Career cues: Web developers should have an in-depth knowledge of Internet protocols and applications in addition to a solid understanding of business strategy. They need strong communication skills and the ability to work both individually and as part of a team. Employers typically seek individuals with a bachelor's degree in computer science or a related field, plus at least several years of Web-related experience. Candidates should be well versed in Web technologies and tools such as Java, XML, ASP, ColdFusion, HTML/DHTML and others.
4. Programmer analysts IT professionals with knowledge of .NET, SharePoint, Java or PHP are at a premium across companies in all industries, including health care, finance and manufacturing. These workers are needed to write code, test and debug software applications, and analyze business application requirements for functional areas across the organization.
Career cues: Most employers look for a bachelor's degree in computer science, information science or management information systems, in addition to relevant job experience.
Programmer analysts must understand and conceptualize applications from both a technical perspective and a business point of view. They also need strong interpersonal and communication skills. Excellent programming abilities in common languages such as C++, Java and Unix are necessary for the coding aspects of the position.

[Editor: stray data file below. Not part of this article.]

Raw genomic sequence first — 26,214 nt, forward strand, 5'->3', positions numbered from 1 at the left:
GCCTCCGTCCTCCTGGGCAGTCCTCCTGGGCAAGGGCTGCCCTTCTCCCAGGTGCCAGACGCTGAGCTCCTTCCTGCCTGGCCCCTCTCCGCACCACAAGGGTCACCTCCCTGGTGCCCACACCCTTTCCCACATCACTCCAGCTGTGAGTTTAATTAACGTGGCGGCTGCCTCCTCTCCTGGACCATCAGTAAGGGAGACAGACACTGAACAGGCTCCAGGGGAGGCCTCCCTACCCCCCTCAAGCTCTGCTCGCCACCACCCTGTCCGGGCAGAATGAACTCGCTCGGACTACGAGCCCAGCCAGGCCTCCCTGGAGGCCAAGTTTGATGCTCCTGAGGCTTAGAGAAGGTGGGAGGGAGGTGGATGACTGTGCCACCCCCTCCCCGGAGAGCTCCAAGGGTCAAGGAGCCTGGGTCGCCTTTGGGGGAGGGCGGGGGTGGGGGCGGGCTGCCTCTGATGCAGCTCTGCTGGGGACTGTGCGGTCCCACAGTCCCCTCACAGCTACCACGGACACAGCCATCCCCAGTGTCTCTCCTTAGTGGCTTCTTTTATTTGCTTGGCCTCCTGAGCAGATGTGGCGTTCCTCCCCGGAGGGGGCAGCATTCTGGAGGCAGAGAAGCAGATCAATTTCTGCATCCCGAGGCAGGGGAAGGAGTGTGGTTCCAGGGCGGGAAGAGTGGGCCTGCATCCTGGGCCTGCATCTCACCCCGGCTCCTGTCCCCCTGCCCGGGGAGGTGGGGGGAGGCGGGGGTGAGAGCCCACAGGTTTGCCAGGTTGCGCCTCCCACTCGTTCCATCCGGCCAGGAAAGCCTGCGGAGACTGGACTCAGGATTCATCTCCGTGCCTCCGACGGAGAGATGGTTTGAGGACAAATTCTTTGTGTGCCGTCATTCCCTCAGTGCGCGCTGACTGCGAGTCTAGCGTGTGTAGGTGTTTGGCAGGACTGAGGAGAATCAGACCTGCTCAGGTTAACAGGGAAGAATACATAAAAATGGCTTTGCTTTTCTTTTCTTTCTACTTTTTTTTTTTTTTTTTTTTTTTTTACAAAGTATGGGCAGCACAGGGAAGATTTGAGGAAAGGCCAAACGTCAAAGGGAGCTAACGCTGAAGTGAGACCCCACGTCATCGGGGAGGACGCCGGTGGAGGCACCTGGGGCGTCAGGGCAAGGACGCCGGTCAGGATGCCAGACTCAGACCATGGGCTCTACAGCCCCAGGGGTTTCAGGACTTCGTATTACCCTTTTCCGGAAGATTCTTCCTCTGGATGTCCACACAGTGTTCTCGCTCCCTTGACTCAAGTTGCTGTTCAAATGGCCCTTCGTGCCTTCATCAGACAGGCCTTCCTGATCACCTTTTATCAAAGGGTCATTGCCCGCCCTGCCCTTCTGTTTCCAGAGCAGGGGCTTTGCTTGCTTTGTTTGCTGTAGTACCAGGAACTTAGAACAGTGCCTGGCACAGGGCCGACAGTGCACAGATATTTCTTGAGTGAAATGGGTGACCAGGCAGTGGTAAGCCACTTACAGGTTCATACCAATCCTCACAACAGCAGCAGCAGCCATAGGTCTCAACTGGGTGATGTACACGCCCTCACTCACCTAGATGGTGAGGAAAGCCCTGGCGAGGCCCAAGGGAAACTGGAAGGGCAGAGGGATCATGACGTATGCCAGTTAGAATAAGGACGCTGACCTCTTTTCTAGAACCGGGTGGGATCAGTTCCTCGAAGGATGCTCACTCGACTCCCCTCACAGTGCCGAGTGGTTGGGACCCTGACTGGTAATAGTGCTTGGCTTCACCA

5. Administrative health care positionsEven in a grim job market, the health care industry continues to grow and offer great career opportunities. Many medical facilities are seeking administrative professionals with health care experience. Positions in high demand include medical file clerks, medical secretaries, patient admissions clerks and credentialing specialists.
Career cues: Employers typically require previous office or business experience, a high school diploma or equivalent, and basic computer and general office skills. Because these positions usually require collaborating with other office staff, candidates should be cooperative and able to work as part of a team. In addition, applicants should have good communication skills and be detail-oriented and adaptable.
6. Project managersAdvertising agencies and marketing departments need project managers who can ensure that projects come in on time and within budget. Those with experience managing digital projects are especially valued.
Career cues: Because these professionals often serve as a liaison between creative staff and clients, and ensure customer satisfaction, quality control and timely delivery of final products, excellent communication and multitasking abilities are a must. Diplomacy also is helpful when assisting internal and external clients with production-related questions and concerns.